From the Romans there is a stone marker indicating the Roman road between Braga and Tui. From King Sancho I it received its first charter and King Afonso II confirmed the charter. It used to be called "Contrasta" because it was opposite the frontier from Tui. Today it is called Valença and it played a part in the Wars of Restoration, the Napoleonic invasions and the Liberal Wars in the 1800s.
It is a Medieval world within the old fortress of Valença. There are narrow little streets and small houses and colourful shops as Valença is one of the largest commercial centres of Minho.

Tui

Tui is, above all, a walled cathedral which emanated cultural, economic and military life. Always with an eye on neighbouring Portugal, it sits on a border which no longer serves any purpose. Tui is more peaceful for it, and as they stroll through its medieval streets, travellers can understand why the city has been declared a Historic-Artistic Site. Featuring among Tui's architectural heritage is the Romanesque and Gothic Cathedral, the churches of San Bartolomé –Romanesque- and San Telmo –baroque- and several miradors. This river flows into the Miño, the true key figure in the life of the city, forming a natural frontier with Portugal. In fact, all the routes which left the neighbouring country and which did not join the Ruta de la Plata would end up in Tui.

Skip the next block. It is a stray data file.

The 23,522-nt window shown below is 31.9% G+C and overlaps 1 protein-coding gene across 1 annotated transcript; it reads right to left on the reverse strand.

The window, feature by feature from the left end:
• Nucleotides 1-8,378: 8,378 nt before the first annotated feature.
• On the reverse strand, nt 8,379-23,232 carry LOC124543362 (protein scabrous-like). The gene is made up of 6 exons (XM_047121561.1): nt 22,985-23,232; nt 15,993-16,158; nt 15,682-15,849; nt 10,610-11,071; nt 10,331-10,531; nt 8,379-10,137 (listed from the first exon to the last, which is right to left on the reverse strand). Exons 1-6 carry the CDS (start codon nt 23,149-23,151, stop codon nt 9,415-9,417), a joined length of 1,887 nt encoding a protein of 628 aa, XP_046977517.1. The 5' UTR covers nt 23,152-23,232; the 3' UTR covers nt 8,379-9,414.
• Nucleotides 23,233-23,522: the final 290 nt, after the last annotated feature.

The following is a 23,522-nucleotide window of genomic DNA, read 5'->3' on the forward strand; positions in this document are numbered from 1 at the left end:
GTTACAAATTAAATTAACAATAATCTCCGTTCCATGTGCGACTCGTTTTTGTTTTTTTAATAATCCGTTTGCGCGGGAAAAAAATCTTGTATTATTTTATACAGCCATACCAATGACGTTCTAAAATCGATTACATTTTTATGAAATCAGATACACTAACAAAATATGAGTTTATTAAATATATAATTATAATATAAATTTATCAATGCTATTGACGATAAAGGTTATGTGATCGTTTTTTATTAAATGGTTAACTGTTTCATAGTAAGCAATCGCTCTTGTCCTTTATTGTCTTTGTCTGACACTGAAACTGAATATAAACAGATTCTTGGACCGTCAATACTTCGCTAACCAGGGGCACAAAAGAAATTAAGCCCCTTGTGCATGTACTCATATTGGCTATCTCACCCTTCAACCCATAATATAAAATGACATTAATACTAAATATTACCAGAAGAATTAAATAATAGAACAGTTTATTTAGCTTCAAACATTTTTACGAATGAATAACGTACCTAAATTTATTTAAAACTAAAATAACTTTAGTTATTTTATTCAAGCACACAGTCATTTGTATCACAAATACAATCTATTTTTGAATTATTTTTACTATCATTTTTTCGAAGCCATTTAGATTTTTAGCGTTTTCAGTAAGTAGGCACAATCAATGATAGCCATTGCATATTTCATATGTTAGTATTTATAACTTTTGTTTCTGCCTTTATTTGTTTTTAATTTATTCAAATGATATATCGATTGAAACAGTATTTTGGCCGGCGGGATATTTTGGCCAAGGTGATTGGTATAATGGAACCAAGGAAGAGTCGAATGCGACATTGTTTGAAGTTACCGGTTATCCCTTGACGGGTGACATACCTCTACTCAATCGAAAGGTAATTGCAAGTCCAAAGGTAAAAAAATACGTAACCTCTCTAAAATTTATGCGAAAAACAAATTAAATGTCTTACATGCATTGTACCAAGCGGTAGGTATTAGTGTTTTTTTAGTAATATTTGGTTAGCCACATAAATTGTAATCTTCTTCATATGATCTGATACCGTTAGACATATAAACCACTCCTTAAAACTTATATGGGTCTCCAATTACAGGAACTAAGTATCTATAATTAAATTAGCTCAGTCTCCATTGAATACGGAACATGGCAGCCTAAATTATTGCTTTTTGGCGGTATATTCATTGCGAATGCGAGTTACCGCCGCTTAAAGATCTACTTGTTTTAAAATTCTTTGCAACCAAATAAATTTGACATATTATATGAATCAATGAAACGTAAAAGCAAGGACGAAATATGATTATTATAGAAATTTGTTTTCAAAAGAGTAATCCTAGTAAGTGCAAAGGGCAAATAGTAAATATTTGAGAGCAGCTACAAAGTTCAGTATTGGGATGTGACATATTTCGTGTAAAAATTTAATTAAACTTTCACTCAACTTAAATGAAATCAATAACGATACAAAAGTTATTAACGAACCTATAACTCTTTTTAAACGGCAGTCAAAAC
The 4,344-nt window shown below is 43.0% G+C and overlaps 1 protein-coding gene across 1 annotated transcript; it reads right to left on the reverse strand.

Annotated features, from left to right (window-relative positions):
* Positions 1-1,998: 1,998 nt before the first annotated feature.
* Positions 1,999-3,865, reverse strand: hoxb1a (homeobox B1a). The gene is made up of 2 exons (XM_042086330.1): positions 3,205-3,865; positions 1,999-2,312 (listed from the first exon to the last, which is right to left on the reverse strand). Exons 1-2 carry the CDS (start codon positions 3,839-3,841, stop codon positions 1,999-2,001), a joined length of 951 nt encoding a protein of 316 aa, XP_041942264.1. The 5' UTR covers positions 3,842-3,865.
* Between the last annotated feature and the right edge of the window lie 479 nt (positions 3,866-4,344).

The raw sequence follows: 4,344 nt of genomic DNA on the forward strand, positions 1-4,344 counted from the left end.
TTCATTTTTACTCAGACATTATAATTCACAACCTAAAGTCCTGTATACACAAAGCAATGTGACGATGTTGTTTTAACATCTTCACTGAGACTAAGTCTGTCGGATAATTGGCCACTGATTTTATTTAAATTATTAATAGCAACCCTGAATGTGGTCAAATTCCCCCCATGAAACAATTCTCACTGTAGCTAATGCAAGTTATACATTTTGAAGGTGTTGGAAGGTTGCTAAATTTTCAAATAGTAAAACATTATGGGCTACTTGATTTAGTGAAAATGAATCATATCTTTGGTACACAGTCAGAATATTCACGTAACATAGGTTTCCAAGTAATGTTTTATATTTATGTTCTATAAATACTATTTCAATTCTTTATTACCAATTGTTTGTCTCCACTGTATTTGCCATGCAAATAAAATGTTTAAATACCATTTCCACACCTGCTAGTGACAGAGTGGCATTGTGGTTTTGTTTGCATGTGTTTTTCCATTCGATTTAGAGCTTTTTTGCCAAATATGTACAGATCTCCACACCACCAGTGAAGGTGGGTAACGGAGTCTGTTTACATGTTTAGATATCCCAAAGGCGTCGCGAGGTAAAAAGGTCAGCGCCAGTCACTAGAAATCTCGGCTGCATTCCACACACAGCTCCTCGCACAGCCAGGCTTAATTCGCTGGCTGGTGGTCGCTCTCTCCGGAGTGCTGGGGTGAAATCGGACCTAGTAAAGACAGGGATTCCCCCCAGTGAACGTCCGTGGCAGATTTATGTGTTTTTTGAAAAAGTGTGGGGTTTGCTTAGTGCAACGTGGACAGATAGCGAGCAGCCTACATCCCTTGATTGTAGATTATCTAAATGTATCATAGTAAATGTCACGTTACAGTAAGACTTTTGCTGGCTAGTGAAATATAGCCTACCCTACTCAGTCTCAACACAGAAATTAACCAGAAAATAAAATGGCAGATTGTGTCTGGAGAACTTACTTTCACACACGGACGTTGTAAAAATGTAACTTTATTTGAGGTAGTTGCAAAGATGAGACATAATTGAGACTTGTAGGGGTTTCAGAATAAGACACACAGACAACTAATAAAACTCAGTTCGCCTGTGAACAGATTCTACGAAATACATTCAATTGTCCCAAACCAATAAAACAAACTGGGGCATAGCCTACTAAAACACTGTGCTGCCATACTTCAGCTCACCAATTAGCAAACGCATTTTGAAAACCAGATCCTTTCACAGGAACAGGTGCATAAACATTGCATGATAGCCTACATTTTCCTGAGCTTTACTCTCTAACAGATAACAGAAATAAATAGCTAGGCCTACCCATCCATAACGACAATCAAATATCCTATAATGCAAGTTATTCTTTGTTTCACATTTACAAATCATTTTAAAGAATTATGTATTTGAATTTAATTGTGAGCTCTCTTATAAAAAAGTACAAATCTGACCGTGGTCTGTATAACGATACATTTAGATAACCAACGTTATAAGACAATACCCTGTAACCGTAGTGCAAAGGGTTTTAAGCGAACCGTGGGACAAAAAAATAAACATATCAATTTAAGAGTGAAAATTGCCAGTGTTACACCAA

Pontevedra

Located at the heart of the Rias Baixas, on the estuary of the River Lérez, Pontevedra is a beautiful city that must be visited and enjoyed calmly. Distinguished by its Historical Centre, one of the best preserved in the Euro-region, Pontevedra boasts both important civil and religious building. Its charming squares, such as the Plaza de la Leña with its stone crucifix, the Plaza del Teucro with its beautiful shields cut in stone or the Plaza de la Herrería with its characteristic atriums, where one can enjoy the terraces, the excellent local gastronomy and the animated night life that characterizes the city.

Padron

Traditionally, this town's history is linked to that of the apostle Santiago (St. James). Situated just 22 kilometres from Santiago de Compostela, this town's origins are linked to Iría Flavia. This was the Roman city to which the apostle Santiago's remains were brought from Jerusalem. Its countryside, gastronomy and historic heritage are the main attractions for tourists, although the town is perhaps best known as the home of two important writers: poet Rosalía de Castro and Nobel literature prize winner, Camilo José Cela. In fact, in this town you will find the Rosalía de Castro House-Museum and the Camilo José Cela Foundation.

Santiago de Compostela

The city of Santiago de Compostela was founded in the IX Century after the recent discovery of the tomb of Saint James. It was initially just a simple sanctuary which soon developed into a city due to the influx of pilgrims who came to pay homage. Over time it has become one of the three major cities of Christianity along with Jerusalem and Rome. As well as its religious importance the city now has its own architectural grandeur and symbolism and was recognized as a World Heritage Site in 1985.